Thread: Best glue for veneer
8th Jul 2005, 05:25 PM #1
Best glue for veneer
Starting to regret this coffee table restoration.
Got bookmatched oak veneer, applied a coat of PVA and laid on veneer.
Full of air pockets despite careful laying down and expelling what I thought was air, applied blocks and weights and it still came up as wrinkled as an old army blanket.
Any better suggestions?
I managed to get the veneer off and remove most of the PVA although I still have plenty of new stuff left over.
Should I wet the veneer first to make it limp, use contact or hide glue.
Bloody table :mad:Stupidity kills. Absolute stupidity kills absolutely.
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8th Jul 2005, 05:50 PM #2Most Valued Member
Originally Posted by Iain
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Wet it and use hide glue so you can iron out the air pockets as you apply it.
8th Jul 2005, 05:57 PM #3
Hide glue is the best way to go.
But you can use PVA if applied to both surfaces and then let it dry. When dry iron the veneer onto the substrate. (You can also do this with hide glue)Regards, Bob Thomas
8th Jul 2005, 07:51 PM #4
Heres some Veenering tips n techniques from Marksey:
Also if your interested & have MSN Messenger I can send you some Video tips on Veneering!!!
.......................................PM me if interested
REgards LouJust Do The Best You Can With What You HAve At The Time
8th Jul 2005, 09:08 PM #5
What Echnidna said, or apply a coat of good quality contact to the veneer, let it dry completely, wet the veneer with a 50% water/metho mix and press between some white paper ( like news paper but without the print as the print will stain ) with flat surfaces to flatten the veneer if there is wrinkles. Once the veneer is flat, apply contact to both the veneer and the surface to be veneered. Once the tackyness has gone, lay some plastic or brown paper on the surface, lay veneer on top and lign up. Spray some more metho/water mix on the veneer. Pull the paper out a bit and roll the veneer in that area on with a roller making sure there are no bubbles. Pull the paper/plastic a bit more and roll on the veneer. Repeat the above till the job is complete.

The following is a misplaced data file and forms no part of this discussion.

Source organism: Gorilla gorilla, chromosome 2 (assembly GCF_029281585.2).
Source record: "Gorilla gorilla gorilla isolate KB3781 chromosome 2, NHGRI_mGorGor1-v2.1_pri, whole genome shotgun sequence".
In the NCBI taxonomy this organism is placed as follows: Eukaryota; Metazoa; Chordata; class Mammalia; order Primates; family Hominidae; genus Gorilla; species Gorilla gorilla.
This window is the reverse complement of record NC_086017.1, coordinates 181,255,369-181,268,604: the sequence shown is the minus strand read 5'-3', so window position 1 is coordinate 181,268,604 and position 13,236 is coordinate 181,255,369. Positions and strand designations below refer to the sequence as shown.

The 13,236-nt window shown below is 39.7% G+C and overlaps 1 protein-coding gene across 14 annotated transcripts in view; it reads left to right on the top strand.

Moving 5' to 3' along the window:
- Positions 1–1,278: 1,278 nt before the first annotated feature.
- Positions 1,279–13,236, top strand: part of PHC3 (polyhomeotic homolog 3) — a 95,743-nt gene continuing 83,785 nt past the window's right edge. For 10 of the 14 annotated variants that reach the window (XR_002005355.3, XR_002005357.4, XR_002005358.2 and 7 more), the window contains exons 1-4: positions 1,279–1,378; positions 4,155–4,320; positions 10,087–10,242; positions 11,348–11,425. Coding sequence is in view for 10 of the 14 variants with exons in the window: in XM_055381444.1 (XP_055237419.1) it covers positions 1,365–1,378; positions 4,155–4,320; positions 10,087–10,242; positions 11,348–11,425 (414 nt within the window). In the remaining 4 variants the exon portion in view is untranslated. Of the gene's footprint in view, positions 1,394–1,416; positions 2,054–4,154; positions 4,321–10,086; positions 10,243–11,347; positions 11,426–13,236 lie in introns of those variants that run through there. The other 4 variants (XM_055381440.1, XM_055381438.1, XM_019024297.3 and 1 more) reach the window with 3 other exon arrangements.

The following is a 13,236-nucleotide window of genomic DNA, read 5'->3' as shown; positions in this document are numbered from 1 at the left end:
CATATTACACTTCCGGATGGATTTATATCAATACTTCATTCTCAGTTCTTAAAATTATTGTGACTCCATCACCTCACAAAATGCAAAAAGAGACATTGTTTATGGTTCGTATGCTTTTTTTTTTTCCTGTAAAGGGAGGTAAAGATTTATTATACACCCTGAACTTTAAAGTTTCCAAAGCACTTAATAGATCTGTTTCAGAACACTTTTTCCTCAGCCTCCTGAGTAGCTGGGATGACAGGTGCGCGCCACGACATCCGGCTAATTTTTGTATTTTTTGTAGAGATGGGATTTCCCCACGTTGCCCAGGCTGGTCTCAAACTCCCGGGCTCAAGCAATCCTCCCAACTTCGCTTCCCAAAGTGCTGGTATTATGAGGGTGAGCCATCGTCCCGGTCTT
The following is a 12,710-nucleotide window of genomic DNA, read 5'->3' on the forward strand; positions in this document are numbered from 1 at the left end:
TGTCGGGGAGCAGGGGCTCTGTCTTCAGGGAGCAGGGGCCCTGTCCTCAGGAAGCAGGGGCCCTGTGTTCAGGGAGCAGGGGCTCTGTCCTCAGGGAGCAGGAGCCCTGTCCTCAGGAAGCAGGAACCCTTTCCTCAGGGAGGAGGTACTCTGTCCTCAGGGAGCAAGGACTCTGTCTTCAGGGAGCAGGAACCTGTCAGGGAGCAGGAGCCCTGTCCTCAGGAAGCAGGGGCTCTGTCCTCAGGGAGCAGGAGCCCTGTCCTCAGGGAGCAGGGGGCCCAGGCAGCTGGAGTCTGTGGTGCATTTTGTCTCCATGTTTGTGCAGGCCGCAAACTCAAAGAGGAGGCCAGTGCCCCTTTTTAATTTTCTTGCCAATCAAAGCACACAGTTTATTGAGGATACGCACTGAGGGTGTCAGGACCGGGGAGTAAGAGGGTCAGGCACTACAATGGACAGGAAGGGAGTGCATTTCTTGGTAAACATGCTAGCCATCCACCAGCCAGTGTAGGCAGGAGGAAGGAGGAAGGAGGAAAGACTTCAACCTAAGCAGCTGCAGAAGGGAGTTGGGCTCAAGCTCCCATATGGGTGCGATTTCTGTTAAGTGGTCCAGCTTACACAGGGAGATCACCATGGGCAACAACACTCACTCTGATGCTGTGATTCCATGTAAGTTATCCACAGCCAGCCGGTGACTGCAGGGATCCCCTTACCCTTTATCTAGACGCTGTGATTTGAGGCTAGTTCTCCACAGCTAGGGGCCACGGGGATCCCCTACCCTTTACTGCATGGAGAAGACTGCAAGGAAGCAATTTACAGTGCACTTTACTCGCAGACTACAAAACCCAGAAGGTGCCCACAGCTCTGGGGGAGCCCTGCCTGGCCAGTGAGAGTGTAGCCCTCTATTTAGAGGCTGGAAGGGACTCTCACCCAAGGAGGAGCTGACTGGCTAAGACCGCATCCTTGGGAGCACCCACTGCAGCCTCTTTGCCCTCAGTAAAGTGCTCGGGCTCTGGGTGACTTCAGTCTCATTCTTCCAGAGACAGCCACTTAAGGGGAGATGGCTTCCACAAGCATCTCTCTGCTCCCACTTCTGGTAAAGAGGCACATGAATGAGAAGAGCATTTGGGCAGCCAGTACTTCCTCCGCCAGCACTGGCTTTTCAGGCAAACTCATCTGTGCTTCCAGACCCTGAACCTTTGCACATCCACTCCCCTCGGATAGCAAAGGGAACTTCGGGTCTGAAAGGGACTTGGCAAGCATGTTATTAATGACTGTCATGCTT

If you need to cut veneer cross grain before application, do it after you have applied the contact and it has dried. The rubbery contact on the back of the veneer will keep it from splitting. Dried PVA will do the same.
Another way of application is with PVA applied on both the veneer and surface, allow to dry completely. Then lay the veneer on and start ironing on the veneer on the highest setting on the iron. Follow the iron with a piece of wood on edge by rubbing it on the veneer to press it down while the glue is still hot.
If you still get air bubbles, its your technique thats to blame!
10th Jul 2005, 06:37 PM #6
Thanks for the replies, and sorry for the delay but IO have just come back from two days of horsing (again).
Will try the iron on PVA during the week.
Thanks for the link Lou, will have a better look later.Stupidity kills. Absolute stupidity kills absolutely.
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